Intimate Partner Violence Perpetration Among Adolescent Males in Disadvantaged Neighborhoods Globally

Sarah M. Peitzmeier, Anna Kågesten, Rajib Acharya, Yan Cheng, Sinead Delany-Moretlwe, Adesola Olumide, Robert W Blum, Freya L Sonenstein, Michele R Decker

Research output: Contribution to journalArticle

Abstract

Purpose Intimate partner violence (IPV) affects one in three women globally, with adolescent and young adult women at highest risk. Less is known about IPV perpetration. We compare the prevalence and correlates of IPV perpetration among 15- to 19-year-old adolescent males in Baltimore (United States), Johannesburg (South Africa), Delhi (India), and Shanghai (China). Methods A cross-sectional survey was conducted in 2013 with males aged 15–19 recruited via respondent-driven sampling from disadvantaged neighborhoods in four cities: Baltimore (United States), New Delhi (India), Johannesburg (South Africa), and Shanghai (China); total n = 751 ever-partnered men. We describe the prevalence of past-year physical and sexual IPV perpetration and evaluate associations with gender norm attitudes, mental health, substance use, victimization experiences, and demographic factors. Results Past-year physical or sexual IPV perpetration ranged from 9% in Shanghai to 40% in Johannesburg. Factors associated with past-year perpetration across multiple sites included: binge drinking (Johannesburg adjusted odds ratio [AOR] = 2.8, Baltimore AOR = 6.7, and Shanghai AOR = 3.2), depressive symptoms (Johannesburg AOR = 2.4 and Shanghai AOR = 2.2), victimization in the home (Baltimore AOR = 2.5, Shanghai AOR = 2.7, and Johannesburg AOR = 1.7), and community violence victimization (Baltimore AOR = 7.0, Delhi AOR = 4.1, and Johannesburg AOR = 2.8). Equitable gender norm attitudes were protective against IPV perpetration in Johannesburg and Shanghai. Demographic factors (e.g., age, employment, and education) were inconsistently associated with IPV perpetration across sites. Conclusions Past-year IPV perpetration was prevalent with differences identified across settings. Findings suggest the need to scale up evidence-based interventions targeting adolescents in disadvantaged urban communities in order to address many modifiable factors associated with IPV perpetration in this study.

Original languageEnglish (US)
Pages (from-to)696-702
Number of pages7
JournalJournal of Adolescent Health
Volume59
Issue number6
DOIs
StatePublished - Dec 1 2016

Fingerprint

Vulnerable Populations
Odds Ratio
Baltimore
Crime Victims
Sexual Partners
South Africa
India
China
Intimate Partner Violence
Demography
Binge Drinking
Violence
Young Adult
Mental Health
Cross-Sectional Studies
Depression
Education

Keywords

  • Adolescents
  • Cross-cultural
  • Intimate partner violence
  • Perpetration
  • Urban

ASJC Scopus subject areas

  • Pediatrics, Perinatology, and Child Health
  • Public Health, Environmental and Occupational Health
  • Psychiatry and Mental health

Cite this

Intimate Partner Violence Perpetration Among Adolescent Males in Disadvantaged Neighborhoods Globally. / Peitzmeier, Sarah M.; Kågesten, Anna; Acharya, Rajib; Cheng, Yan; Delany-Moretlwe, Sinead; Olumide, Adesola; Blum, Robert W; Sonenstein, Freya L; Decker, Michele R.

In: Journal of Adolescent Health, Vol. 59, No. 6, 01.12.2016, p. 696-702.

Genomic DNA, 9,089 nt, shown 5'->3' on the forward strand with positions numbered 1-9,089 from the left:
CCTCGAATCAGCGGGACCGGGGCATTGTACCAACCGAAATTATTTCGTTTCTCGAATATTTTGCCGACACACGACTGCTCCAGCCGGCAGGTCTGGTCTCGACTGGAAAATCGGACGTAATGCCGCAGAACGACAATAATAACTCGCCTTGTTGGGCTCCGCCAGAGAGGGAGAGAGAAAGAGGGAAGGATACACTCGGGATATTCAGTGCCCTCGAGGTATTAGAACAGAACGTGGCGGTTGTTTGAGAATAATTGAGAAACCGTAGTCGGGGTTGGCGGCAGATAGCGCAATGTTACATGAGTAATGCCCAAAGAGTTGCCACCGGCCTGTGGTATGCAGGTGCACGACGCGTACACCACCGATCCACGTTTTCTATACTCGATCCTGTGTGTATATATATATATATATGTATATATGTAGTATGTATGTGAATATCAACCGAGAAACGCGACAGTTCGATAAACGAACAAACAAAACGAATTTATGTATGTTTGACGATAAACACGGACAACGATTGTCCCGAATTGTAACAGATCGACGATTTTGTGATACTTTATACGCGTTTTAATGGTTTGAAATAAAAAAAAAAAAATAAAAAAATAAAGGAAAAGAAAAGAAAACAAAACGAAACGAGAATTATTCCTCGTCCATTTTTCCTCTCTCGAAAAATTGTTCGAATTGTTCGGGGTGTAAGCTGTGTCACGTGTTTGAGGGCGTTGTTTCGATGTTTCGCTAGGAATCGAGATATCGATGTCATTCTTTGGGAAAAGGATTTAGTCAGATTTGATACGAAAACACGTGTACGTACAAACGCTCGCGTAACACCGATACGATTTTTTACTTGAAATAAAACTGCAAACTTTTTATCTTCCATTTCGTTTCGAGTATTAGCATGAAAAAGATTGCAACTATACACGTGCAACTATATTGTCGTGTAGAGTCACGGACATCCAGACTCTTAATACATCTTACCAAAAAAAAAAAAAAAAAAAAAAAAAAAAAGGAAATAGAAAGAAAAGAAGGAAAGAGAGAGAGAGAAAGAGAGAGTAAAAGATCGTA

Research output: Contribution to journalArticle

Peitzmeier, Sarah M. ; Kågesten, Anna ; Acharya, Rajib ; Cheng, Yan ; Delany-Moretlwe, Sinead ; Olumide, Adesola ; Blum, Robert W ; Sonenstein, Freya L ; Decker, Michele R. / Intimate Partner Violence Perpetration Among Adolescent Males in Disadvantaged Neighborhoods Globally. In: Journal of Adolescent Health. 2016 ; Vol. 59, No. 6. pp. 696-702.
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N2 - Purpose Intimate partner violence (IPV) affects one in three women globally, with adolescent and young adult women at highest risk. Less is known about IPV perpetration. We compare the prevalence and correlates of IPV perpetration among 15- to 19-year-old adolescent males in Baltimore (United States), Johannesburg (South Africa), Delhi (India), and Shanghai (China). Methods A cross-sectional survey was conducted in 2013 with males aged 15–19 recruited via respondent-driven sampling from disadvantaged neighborhoods in four cities: Baltimore (United States), New Delhi (India), Johannesburg (South Africa), and Shanghai (China); total n = 751 ever-partnered men. We describe the prevalence of past-year physical and sexual IPV perpetration and evaluate associations with gender norm attitudes, mental health, substance use, victimization experiences, and demographic factors. Results Past-year physical or sexual IPV perpetration ranged from 9% in Shanghai to 40% in Johannesburg. Factors associated with past-year perpetration across multiple sites included: binge drinking (Johannesburg adjusted odds ratio [AOR] = 2.8, Baltimore AOR = 6.7, and Shanghai AOR = 3.2), depressive symptoms (Johannesburg AOR = 2.4 and Shanghai AOR = 2.2), victimization in the home (Baltimore AOR = 2.5, Shanghai AOR = 2.7, and Johannesburg AOR = 1.7), and community violence victimization (Baltimore AOR = 7.0, Delhi AOR = 4.1, and Johannesburg AOR = 2.8). Equitable gender norm attitudes were protective against IPV perpetration in Johannesburg and Shanghai. Demographic factors (e.g., age, employment, and education) were inconsistently associated with IPV perpetration across sites. Conclusions Past-year IPV perpetration was prevalent with differences identified across settings. Findings suggest the need to scale up evidence-based interventions targeting adolescents in disadvantaged urban communities in order to address many modifiable factors associated with IPV perpetration in this study.

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